Tuesday, September 13, 2016

Dierks Bentley, Randy Houser, Cam concert review: Irvine, Calif.

Dierks Bentley walked back to the B stage Saturday night at Irvine Meadows Amphitheatre and held up a Southern California fire department hat that had been given to him by a fan.

“I’ve been thinking about this weekend and how 15 years ago, these guys walked toward burning buildings not knowing what would happen,” the country star said, referring to first responders to the terrorist attacks of Sept. 11, 2001. Then he dedicated an uplifting “Riser” to the New York City Fire Department as couples in the audience embraced. Like many of Bentley’s ballads, it resonated deeply.

The same holds true for several songs on his latest album, “Black” – whose lyrical themes loosely revolve around a man who finally sees the light after a series of broken relationships and what the singer calls “the shadows of love.”

Bentley’s first (and last) performance at the packed soon-to-be-shuttered venue was a testament to his average Joe image. The frequently rousing 95-minute, 18-song set included Bentley slapping high fives, downing black cups of alcohol and taking a few swigs from concertgoers’ drinks. One male was even invited onstage for a shotgunning contest (Bentley won).

Kicking off the proceedings with the intense title track of Bentley’s excellent 2010 bluegrass CD, “Up on the Ridge,” the musicians huddled close to play banjo, violin and mandolin. Then came a stretch of upbeat, party-minded tunes perfect for the occasion: “Free and Easy (Down the Road I Go),” “Tip It on Back,” “Am I the Only One” and “5-1-5-0.”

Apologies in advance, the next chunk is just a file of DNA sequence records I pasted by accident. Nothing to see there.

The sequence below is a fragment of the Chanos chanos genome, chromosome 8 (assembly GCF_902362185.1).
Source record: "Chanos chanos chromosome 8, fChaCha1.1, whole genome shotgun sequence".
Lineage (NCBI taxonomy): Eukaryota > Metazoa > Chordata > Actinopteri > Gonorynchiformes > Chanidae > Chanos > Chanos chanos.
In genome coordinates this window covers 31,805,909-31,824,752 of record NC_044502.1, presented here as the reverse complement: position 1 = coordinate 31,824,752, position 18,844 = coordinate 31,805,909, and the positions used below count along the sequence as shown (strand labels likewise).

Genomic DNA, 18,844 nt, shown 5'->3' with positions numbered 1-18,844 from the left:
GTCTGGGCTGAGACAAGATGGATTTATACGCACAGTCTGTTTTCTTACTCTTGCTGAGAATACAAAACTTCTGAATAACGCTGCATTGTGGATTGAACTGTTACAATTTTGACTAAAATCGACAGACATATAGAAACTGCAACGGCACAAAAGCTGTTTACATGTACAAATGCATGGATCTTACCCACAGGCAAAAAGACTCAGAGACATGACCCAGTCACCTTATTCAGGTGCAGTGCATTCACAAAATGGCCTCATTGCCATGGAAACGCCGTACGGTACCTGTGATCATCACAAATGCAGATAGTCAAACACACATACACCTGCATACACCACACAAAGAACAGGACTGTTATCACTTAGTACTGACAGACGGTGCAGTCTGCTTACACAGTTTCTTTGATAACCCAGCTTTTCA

Bentley’s latest Top 10 country single, “Different for Girls,” featured duet partner Elle King joining him via video. The earthy, thought-provoking song was a highlight. Bentley told the audience that “I Hold On” was one of his favorite songs he’s written about faith, love and freedom and delivered an impassioned vocal sweetened by prominent pedal steel. “Every Mile a Memory” was another standout. The lyrics, paired with milestones from the artist’s life flashing on the video screens, tugged at the heartstrings – especially the final image of his dog, which had died recently.

Not long ago, Bentley appeared on the “NFL Kickoff” pregame show, where he performed the anthemic “Freedom.” The soaring song was also done here and Bentley said, “We’re so blessed to live here and the freedoms we have.”

Laid-back hit “Somewhere on a Beach” went down a storm, and “What Was I Thinking” and the feisty “Sideways” kept everyone amped up. For the encore, an airplane cockpit burst out from underneath the tall drum riser and Bentley emerged in pilot’s gear (he actually has a license and flies) to do a fun “Drunk on a Plane,” during which fans loudly sang along.

Randy Houser’s new album, “Fired Up,” could also describe his solid 45-minute opening set. Backed by a rocking band, he easily got some call-and-response action going on the hit “How Country Feels.” Everyone kicked in full force during an emotional “Goodnight Kiss” (a Top 10 country single), while Houser wailed vocally and shook a towel for effect.

At one point, the brawny singer said with a nervous laugh, “I’m giving it 1,000 percent up here; we need a little love.” He poured his heart out while playing solo acoustic guitar on “Like a Cowboy,” and a dynamic “Chasing Down a Good Time” and the high-energy “Runnin’ Outta Moonlight” left fans wanting more. Overwhelmed by the response, Houser said, “You make a Mississippi boy feel like he’s home.”

Also on the bill was the delightful O.C. native Cam – a rising force whose impressive 25-minute set ranged from the simmering anger of “Runaway Train” and the feisty humor of “Country Ain’t Never Been Pretty” to the stomping “Unchained” and the affecting hit ballad “Burning House.”

My review originally appeared at
Photos by Drew A. Kelley 

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